How to Fight Deepfakes or What’s Being Done to Fight Deepfakes?


In the current stage, it is still thankfully easy to tell when the video is darker. Slightly unnatural shaking, confusing shadows, and lack of eye blink are common signs that a video is not real. However, the Ganas are getting better with each passing day. As videos embrace more and more realism, it can be up to technical developers to build forensic detection systems. What may be needed is equivalent to finding that a picture was photo-shopped by looking at the pixels.

Thankfully, there is the talk of developing deep learning classifiers. These classifiers will inspect the raw features of the video to indicate authenticity through a biometric video watermark. But, on the other hand, GANs can, theoretically, be trained to know how to extract such forensics, according to DARPA program manager David Gunning.


The feeding algorithm hopes to help identify deepfakes and real video, computers when something is deeply fake. If this sounds like an arms race, it is because it is. Using technology to fight technology in the race ahead that eventually improved.

Probably not a solution technique. Additional recent research suggests that rats may be just the key. Researchers at the University of Oregon Institute of Neuroscience believe that "powerfully enhancing a mechanistic understanding of sound perception in a mouse model, given the powerful genetic and electrophysiological tools to examine the neural circuits available to them" Ability. "

This means that mice can inform next-generation algorithms that can detect fake video and audio. Nature can counter technology, but it is still an arms race.

While advances in deepfake technology may help deepfake spots, it may be too late. Once the trust is in technology, it is almost impossible to bring it back. If we corrupt someone's trust in the video, how long until trust is lost in news on television, in clips on the Internet, or live-streamed historical events?

While the public is sensibly asking social media companies to develop techniques to detect and prevent the spread of DeepFake, she continues, "We should also avoid setting legal rules that go too far in the opposite direction Push, and pressure platform to engage in censorship. Free expression online.

How to Spot a Deepfake?



The best way to protect yourself from a deepfake is to never take a video at face value, says Hickerson. We cannot believe that seeing is believing. Listeners should independently seek out contextual information and pay particular attention to how and why someone is sharing the video.


Generally, people are dull about what they share on social media. Even if your best friend shares it, you should think about where he got it. Who or what is the source?


The solution to this problem is to be driven by individuals until governments, technologists or companies can find a solution. If there is no immediate push for answers, however, it may be too late.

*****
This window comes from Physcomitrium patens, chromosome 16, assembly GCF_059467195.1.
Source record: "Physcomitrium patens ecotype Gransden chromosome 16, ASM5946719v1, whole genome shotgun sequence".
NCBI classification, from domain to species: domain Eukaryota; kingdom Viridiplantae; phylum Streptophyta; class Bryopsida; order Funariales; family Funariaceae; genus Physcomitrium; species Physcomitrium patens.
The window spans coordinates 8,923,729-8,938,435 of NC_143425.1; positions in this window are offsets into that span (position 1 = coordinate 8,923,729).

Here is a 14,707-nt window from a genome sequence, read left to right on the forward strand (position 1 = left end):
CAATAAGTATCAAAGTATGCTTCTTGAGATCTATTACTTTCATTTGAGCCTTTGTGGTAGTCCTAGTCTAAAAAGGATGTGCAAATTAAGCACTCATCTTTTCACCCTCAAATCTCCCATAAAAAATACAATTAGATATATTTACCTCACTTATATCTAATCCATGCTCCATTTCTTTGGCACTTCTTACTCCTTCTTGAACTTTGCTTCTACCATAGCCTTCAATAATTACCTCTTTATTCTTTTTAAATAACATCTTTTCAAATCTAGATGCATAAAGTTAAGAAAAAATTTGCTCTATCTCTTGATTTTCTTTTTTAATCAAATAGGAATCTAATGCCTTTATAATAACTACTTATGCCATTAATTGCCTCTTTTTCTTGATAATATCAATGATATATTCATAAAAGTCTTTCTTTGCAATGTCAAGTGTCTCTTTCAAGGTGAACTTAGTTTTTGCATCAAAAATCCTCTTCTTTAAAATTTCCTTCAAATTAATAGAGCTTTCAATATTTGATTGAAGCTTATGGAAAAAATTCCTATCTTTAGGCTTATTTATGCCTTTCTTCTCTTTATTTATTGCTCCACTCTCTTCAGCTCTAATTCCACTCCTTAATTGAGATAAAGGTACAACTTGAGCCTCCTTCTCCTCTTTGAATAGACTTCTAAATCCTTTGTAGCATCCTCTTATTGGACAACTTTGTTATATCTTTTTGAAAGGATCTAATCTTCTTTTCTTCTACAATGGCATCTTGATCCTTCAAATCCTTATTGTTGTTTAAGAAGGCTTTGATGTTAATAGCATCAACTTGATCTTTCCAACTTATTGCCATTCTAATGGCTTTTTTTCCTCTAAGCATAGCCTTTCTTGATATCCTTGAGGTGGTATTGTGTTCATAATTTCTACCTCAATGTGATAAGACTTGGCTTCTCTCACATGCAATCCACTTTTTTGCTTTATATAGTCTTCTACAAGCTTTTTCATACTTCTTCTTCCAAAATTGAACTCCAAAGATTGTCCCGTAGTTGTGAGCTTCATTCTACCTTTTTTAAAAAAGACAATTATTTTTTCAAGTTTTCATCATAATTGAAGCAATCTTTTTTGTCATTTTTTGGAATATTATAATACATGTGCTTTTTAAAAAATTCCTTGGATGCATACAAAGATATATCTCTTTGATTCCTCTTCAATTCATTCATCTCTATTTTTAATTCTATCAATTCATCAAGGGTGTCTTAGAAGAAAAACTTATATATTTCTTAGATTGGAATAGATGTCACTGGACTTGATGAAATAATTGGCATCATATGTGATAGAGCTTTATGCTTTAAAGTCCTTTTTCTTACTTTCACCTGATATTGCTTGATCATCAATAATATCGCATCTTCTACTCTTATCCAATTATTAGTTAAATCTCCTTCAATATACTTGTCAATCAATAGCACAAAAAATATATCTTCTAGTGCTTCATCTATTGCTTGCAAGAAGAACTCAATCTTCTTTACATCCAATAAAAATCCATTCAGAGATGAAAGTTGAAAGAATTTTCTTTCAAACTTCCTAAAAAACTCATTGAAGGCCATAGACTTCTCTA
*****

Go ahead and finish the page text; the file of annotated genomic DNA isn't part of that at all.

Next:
Fake News



We live in a social environment in which the task of making just one meme is enough for a person to believe in any fact, real or not. In other words, many people hold confirmation bias and will look for any facts, statistics, or hot that confirm their already held beliefs. When the video is brought into the mix, the chances of victims of confirmation bias increase.

Accordingly, this confirmation bias can easily target specific political figures, in which they can create fake footage stating that they never did, or did not act in a way that would lead to public opinion. Celebrities, foreign leaders, company faces, presidential candidates, religious personalities, and other officials/thought leaders will be bombarded with deepfake over the next four years. Also, it is up to us, the average media consumer, to understand what is real and what is fake.


Day-to-Day Actions



In the face of worrying mistrust in the media, there seems to be a lot of perception of truth in Silicon Valley. But in the case of dealing with this type of video day today, it is important to stick to a set of principals, Contains:

  • Maintain a healthy skepticism. Keep in mind that tampering in content is common, and does not immediately spread information without looking deeper.
  • Multiple source verification is important. Hold a standard of understanding for releasing a video and for what purpose. Content from one source is not verifiable as content from multiple sources.
  • Education is important. Teaching those close to you and determining and processing the credibility of information is important for every person.
  • Advocates at the state level. Journalism should use tech countermeasures for vetting purposes. Companies and government programs should invest in intensive awareness campaigns.



Understand that it will take a combination of technical defense and human defense to counter this new era of fake news. Lamps threaten the fabric of our democracy. However, understanding the risk of DeepFake in the same way that we understand the risk of ransomware or data breaches is the first step in fighting disruption.


We should all demand that platforms that promote this information be held accountable, that the government implements efforts to ensure that positive use of technology is sufficiently positive to overcome the negative, and that Ensures that we know about DeepFake and don't have enough sense to do it. Divide them.

Otherwise, we may find ourselves in a cyberwar that a hacker started nothing but an augmented video. Then what?